Remaining Community-led: driven by the community of communities dedicated to public - knowledge and the love of the book. We do not want the collective of platform to be co-optable for profit or by entities at odds with our values.
Dedication to Open and public knowledge (inclusive, open source, open access, open ways of working)
Dedication to DEI (diversity, equity and inclusion): we are committed to serving diverse stakeholders without regard to gender, race, nationality, disability, sexuality, institutional status, and to ensuring fair representation at governance level.
Scaling Small (our focus is on small to medium OA publishers, and supporting them in developing their OA programs)
Anti-competitive: we believe the future of OA monograph publishing will be better served by collaboration and a diversity of models, not competition or monopolies
Then we began discussing how these values could be implemented at the level of governance. For instance, our regulations or principles must include protections against incorporation: neither the OBC platform, nor COPIM itself, should be co-optable for profit by a larger entity. Our projects should be governed by representatives from a broad cross-section of stakeholders; and we must work towards the recognition of potential barriers to participation and avoiding them in the structures we create.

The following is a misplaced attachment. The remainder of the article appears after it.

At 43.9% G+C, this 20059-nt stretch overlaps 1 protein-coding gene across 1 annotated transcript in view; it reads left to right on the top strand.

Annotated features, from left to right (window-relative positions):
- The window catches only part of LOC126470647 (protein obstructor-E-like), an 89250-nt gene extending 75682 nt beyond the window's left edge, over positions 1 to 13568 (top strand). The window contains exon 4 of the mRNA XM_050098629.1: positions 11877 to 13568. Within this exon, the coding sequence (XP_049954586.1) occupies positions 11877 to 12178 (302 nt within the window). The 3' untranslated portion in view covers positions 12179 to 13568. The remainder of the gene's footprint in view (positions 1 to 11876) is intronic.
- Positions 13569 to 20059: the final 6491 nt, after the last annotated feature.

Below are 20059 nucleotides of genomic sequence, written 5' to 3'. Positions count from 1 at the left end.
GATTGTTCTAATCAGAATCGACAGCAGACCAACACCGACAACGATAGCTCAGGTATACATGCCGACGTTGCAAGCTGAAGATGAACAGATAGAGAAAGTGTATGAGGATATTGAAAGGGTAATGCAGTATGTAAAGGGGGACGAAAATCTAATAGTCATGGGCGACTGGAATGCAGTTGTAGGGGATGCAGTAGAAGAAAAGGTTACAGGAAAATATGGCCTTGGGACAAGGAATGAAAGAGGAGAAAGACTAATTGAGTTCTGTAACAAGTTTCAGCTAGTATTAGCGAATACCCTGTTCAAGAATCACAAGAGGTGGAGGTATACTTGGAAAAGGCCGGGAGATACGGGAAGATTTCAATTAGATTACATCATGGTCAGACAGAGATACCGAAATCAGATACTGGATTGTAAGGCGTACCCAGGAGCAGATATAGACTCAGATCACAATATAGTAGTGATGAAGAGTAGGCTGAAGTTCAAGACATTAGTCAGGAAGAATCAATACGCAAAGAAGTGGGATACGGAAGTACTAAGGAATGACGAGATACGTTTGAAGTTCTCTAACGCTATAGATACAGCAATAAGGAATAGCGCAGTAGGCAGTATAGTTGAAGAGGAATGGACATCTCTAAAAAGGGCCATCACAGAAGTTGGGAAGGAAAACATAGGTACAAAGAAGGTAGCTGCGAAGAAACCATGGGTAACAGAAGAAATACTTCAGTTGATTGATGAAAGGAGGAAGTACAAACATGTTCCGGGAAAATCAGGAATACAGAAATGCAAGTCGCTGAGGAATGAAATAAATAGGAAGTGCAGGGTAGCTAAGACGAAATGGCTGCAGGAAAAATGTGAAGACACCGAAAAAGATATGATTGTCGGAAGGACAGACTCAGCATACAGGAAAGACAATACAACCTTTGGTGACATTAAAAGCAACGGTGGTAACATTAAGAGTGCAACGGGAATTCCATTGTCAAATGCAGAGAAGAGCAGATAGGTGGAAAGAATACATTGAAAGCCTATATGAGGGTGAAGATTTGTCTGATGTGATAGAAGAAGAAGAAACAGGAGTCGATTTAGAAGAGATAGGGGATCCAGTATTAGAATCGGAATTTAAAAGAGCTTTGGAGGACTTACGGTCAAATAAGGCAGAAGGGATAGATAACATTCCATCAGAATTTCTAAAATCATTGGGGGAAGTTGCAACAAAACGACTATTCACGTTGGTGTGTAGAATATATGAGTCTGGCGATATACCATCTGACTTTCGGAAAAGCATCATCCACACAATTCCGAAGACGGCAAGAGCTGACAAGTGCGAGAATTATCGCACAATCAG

Now we had certain principles in place, we needed to get more concrete about how these would be enacted in governance structures. So, in workshops two and three, we started to talk more explicitly about the elements of COPIM and the OBC that needed ‘governing’ in some sense, and the models by which that could work. In the second workshop specifically, we talked about who precisely the actors or participants in our community would be – certainly people, in the form of librarians and publishers, readers and writers – but also nonhuman actors like institutions and digital infrastructures. Technology itself is never neutral: the way we program sites, the way users are directed to move across platforms, to interact with the network, is a series of ideological choices that we wanted to direct in line with the values noted above.